There seem to have been a lot of telekinetics running around in the Eighties.
Particularly if you start looking a little early, at Carrie, in 1976, and The Medusa Touch, The Fury and Patrick in 1978. Scanners appeared in 1981, with a horde of sequels to follow, The Sender came out in 1982, and Tobe Hooper got into the act with Spontaneous Combustion in 1990. Telekinesis even appeared in the comedies Modern Problems (1981) and Zapped! (1982).
It was enough to make you suspicious of anyone with throbbing veins in his forehead.
Somewhere in the middle of all this, that cute little girl from E.T., Drew Barrymore, got to play a little girl with incredible powers of pyrokinesis in a major adaptation of a Stephen King novel.
Somehow, a remarkable amount of King’s horror output seems to revolve around science fiction, although the results are usually mixed at best. The same an be said about his movies, which have veered unpredictably from horrible to massively entertaining — sometimes in the same film! Here we do find a hint of the supernatural which shows up in some of his more SF stories, as, when Charlie uses her powers, she insists on having some water or ice on hand where she can send something — something she talks to as if it were a separate entity — to be extinguished.
I’d forgotten that this was one of Dino De Laurentiis’ productions. At the time, I knew him for his campy versions of Flash Gordon and King Kong, but here he offers a straightforward adaptation of the novel, with some of the most impressive fire effects that have appeared in any movie.
At the time, their only option was to do these effects live and in-camera, with real fire, and real stuntmen getting set aflame. It may be easier to do everything digitally these days, and no one is likely to engage in fire effects at this scale ever again thanks to the risk and expense involved, but then no one will ever make a cinematic firestorm that looks half as real again, either.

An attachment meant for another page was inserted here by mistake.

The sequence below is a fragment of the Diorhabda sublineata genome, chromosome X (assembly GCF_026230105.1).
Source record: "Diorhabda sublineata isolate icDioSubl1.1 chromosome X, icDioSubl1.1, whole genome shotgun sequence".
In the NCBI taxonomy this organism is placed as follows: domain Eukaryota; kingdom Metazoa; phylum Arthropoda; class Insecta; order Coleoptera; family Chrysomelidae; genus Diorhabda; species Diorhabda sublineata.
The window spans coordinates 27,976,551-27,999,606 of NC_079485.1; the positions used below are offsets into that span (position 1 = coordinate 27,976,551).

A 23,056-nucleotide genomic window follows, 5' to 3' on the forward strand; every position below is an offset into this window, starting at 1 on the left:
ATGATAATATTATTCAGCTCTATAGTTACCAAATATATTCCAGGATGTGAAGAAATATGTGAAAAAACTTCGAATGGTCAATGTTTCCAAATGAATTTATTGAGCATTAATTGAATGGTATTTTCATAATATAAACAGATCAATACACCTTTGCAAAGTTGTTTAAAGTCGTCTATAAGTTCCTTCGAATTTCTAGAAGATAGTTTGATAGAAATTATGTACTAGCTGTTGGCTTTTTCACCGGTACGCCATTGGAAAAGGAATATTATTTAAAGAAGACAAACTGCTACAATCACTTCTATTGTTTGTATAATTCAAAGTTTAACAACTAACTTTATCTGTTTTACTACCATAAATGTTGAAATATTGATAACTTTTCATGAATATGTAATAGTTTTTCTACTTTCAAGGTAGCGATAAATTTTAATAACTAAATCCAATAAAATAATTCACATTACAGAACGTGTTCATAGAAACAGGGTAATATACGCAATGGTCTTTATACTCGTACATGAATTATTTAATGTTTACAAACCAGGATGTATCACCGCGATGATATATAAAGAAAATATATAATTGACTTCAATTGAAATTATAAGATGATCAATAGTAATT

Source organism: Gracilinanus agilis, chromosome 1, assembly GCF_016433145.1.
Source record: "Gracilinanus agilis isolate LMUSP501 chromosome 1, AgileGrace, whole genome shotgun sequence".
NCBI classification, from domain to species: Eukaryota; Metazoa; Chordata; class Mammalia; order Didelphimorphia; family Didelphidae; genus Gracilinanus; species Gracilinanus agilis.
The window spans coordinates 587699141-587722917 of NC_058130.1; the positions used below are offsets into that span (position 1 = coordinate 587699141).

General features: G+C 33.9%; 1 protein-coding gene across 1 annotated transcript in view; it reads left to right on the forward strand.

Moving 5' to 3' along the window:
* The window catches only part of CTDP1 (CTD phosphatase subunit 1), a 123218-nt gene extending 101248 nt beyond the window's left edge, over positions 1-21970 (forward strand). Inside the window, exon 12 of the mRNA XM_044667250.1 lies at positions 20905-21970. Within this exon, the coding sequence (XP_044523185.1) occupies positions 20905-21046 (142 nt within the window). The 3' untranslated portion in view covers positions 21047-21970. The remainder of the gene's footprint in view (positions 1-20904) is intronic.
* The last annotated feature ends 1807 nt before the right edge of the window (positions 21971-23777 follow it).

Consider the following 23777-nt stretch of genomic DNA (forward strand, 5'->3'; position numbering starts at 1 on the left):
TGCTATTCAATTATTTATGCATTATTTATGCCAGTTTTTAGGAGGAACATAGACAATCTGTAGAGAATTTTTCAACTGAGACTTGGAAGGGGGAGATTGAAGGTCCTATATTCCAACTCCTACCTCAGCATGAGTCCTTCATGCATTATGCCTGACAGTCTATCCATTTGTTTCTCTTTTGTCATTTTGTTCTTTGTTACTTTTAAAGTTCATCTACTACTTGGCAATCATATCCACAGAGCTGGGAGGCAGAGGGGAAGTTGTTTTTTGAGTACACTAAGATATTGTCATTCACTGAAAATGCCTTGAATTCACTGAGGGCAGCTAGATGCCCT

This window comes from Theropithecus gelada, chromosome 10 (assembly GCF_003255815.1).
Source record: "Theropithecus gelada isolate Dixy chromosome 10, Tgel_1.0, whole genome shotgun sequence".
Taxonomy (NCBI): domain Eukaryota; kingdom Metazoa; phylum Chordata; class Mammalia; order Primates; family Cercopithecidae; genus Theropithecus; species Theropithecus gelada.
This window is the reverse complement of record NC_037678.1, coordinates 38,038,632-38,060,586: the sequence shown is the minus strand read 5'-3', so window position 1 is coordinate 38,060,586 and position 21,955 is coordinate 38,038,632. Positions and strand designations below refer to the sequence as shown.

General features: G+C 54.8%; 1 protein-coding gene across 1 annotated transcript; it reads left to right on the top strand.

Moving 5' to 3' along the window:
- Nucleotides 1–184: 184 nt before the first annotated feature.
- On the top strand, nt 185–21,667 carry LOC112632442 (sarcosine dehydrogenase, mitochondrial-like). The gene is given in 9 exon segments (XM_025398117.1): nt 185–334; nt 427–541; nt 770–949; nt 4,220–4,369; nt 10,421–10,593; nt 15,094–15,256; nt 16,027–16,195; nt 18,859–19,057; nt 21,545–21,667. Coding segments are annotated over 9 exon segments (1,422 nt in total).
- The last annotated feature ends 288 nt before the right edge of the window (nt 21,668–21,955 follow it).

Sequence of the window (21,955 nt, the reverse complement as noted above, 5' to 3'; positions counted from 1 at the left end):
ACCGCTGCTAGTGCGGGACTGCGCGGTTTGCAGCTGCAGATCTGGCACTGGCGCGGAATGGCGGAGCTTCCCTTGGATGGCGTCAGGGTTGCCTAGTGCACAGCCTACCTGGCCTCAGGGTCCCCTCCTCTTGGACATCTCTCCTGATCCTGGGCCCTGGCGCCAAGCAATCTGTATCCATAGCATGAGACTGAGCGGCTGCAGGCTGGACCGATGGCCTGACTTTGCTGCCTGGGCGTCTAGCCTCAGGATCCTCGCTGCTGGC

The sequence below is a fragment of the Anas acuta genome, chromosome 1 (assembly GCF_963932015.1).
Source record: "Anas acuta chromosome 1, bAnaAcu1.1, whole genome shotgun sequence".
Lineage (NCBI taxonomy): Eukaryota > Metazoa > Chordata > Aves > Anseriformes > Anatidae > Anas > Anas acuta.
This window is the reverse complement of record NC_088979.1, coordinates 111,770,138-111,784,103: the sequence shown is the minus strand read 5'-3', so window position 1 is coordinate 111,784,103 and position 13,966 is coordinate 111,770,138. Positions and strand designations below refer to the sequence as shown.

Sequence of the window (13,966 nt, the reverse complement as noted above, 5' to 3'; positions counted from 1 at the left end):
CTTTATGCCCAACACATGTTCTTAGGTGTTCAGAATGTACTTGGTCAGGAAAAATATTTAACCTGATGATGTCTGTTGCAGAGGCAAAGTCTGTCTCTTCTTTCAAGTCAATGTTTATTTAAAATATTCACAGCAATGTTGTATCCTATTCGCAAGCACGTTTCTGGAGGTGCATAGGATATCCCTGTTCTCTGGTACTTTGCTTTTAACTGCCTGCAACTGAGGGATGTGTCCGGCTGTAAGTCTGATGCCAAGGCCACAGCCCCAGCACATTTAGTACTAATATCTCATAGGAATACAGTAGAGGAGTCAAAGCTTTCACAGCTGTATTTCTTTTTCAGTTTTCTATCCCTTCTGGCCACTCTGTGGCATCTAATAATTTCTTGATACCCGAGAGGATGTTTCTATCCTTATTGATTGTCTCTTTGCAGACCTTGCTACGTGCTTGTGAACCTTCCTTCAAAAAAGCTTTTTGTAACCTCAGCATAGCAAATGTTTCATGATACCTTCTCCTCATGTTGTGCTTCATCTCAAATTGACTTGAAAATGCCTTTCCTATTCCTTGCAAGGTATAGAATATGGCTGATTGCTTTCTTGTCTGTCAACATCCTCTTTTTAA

While the fire is clearly the real star of the film, Drew is quite good (not that a lot is actually asked of her), Martin Sheen gets to play the main villain, Hammer stalwart Freddie Jones gets a very short role, and George C. Scott plays the disturbingly twisted assassin John Rainbird.
George seems an odd choice for the role. I’ve always seen him as an essentially limited actor, one who plays these gruff and stolid types: think Patton and you’ve got the idea. Strangely he does actually work here, but mostly because the things he says in such a calm, straightforward sort of way are so utterly horrible that the contrast of having George say them makes them seem that much worse. Mind you, despite the name “Rainbird” (which isn’t actually used that much in the film), I’d never have guessed he was supposed to be some sort of undefined Hollywood Indian, even with the ponytail and beaded coat. A lot of children of the Seventies and ex-Viet Vets dressed that way, and many went in for equally eccentric names. George carries off the coat well enough, but I really don’t buy the ponytail, particularly when his haircut is conservative everywhere else.
The storyline — of the secret agency chasing people with strange talents — is very familiar, even for Stephen King (see, for example, his short lived TV series The Golden Years, which actually features the same secret organization!), and I really don’t think the score by Tangerine Dream works particularly well (I suppose because it sounds too “Eighties.” Oh, well, at least their dream-like score for The Keep fits perfectly).
But these do not detract much from a solid, well-crafted and thoroughly entertaining film which was one of the better genre films of the Eighties — and one of the best Stephen King adaptations ever made.
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